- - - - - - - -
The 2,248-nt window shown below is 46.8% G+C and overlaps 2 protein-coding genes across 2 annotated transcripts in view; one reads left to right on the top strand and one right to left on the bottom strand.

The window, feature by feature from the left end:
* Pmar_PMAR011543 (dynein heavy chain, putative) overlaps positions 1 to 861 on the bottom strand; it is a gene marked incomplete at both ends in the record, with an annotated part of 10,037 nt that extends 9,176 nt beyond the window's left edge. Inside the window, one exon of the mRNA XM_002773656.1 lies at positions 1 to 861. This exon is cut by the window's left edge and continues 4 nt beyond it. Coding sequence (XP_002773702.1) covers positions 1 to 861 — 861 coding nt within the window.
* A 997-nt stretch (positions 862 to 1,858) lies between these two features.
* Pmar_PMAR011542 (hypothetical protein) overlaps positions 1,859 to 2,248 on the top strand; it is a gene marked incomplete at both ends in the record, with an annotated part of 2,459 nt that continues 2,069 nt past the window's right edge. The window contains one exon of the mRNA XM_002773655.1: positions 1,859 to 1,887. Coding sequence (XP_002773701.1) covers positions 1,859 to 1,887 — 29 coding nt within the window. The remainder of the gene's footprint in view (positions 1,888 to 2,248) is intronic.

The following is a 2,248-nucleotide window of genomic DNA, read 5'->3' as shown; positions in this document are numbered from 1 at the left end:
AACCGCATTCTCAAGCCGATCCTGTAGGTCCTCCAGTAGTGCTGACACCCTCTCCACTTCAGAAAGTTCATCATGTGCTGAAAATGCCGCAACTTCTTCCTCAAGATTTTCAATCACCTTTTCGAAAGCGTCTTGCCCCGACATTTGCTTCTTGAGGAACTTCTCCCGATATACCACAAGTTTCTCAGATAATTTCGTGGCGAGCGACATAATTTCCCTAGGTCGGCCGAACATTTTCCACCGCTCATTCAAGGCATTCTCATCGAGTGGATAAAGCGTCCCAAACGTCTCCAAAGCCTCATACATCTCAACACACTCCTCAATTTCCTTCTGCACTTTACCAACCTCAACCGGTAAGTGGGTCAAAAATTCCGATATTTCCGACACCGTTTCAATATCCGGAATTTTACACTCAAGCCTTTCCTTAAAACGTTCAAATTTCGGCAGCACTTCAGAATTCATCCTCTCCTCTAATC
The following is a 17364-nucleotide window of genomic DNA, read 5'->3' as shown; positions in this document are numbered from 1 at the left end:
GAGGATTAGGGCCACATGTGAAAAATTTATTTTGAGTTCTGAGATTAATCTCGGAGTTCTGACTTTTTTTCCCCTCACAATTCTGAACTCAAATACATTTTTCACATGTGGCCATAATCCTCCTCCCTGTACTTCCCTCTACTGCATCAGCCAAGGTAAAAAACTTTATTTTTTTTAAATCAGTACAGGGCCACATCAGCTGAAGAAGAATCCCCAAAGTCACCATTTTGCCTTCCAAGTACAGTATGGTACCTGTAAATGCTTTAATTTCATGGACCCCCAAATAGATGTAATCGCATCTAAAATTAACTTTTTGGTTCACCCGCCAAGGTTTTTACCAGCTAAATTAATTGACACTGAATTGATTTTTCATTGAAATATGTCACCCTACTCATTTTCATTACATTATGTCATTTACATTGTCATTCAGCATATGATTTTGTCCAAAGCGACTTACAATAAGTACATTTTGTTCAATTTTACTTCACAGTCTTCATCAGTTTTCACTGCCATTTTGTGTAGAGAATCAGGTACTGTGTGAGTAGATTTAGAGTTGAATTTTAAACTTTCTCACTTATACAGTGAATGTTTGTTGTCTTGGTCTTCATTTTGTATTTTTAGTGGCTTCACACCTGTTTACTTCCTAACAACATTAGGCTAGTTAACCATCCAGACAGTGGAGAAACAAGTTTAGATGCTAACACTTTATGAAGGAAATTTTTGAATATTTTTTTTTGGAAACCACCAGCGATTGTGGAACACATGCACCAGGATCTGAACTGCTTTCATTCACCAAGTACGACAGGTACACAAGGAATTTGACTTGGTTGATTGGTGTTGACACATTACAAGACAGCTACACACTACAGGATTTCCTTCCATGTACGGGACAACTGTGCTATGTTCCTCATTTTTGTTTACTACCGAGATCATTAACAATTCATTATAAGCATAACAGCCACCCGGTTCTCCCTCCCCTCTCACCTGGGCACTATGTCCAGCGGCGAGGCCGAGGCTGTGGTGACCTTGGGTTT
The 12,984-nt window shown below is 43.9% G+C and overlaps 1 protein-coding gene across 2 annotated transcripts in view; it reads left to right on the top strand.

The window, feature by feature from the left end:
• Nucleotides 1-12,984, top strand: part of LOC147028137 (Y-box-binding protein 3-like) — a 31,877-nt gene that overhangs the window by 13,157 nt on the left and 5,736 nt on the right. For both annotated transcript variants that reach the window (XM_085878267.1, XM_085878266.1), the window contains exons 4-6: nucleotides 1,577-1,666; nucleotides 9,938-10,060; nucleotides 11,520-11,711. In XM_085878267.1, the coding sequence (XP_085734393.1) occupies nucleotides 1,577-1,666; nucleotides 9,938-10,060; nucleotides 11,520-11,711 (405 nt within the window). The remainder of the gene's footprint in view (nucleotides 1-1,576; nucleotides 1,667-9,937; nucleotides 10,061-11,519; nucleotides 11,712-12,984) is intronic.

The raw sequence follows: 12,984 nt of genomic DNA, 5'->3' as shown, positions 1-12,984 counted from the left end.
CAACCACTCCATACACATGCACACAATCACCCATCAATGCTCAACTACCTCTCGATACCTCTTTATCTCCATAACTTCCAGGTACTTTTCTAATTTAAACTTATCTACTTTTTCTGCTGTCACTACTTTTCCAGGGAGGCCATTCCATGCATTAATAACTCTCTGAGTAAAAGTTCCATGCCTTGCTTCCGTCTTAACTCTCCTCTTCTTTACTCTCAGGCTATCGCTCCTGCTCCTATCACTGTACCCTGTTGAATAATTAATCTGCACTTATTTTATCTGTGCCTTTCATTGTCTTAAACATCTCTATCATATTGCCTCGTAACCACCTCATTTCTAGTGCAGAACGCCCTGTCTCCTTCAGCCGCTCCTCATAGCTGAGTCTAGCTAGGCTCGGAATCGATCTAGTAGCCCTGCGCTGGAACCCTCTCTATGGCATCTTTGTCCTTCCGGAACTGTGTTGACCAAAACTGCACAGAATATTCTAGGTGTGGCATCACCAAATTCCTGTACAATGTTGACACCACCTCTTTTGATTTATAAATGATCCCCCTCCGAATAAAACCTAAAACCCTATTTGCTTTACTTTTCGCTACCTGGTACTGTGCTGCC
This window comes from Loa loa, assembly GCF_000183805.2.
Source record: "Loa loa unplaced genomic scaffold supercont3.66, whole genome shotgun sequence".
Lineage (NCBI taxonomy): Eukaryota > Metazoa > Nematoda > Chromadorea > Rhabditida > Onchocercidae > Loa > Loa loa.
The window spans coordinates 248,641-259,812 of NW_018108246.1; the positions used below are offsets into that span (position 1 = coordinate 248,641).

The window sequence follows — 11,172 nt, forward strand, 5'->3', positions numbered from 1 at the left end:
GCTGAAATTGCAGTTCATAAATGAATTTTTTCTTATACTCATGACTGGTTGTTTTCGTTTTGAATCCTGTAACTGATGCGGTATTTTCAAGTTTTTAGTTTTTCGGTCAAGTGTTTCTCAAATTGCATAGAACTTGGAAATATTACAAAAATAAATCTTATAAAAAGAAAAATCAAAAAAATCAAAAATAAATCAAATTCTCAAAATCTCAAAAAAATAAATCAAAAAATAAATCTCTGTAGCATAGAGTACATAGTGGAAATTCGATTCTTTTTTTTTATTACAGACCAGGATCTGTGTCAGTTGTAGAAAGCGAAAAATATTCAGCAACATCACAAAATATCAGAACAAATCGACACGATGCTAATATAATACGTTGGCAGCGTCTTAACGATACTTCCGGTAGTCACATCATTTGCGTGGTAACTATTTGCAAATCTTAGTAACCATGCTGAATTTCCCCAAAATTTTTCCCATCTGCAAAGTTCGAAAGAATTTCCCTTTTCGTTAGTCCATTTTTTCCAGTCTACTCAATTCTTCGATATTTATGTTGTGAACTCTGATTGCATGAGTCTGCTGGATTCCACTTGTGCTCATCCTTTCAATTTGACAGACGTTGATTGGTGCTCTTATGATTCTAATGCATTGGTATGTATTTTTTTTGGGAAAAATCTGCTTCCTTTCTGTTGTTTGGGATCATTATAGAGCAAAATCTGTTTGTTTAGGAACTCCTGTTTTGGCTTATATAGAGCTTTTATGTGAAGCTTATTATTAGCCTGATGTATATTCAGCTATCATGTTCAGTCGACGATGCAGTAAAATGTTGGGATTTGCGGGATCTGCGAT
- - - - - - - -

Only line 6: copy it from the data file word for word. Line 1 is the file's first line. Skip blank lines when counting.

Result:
The following is a 2,248-nucleotide window of genomic DNA, read 5'->3' as shown; positions in this document are numbered from 1 at the left end: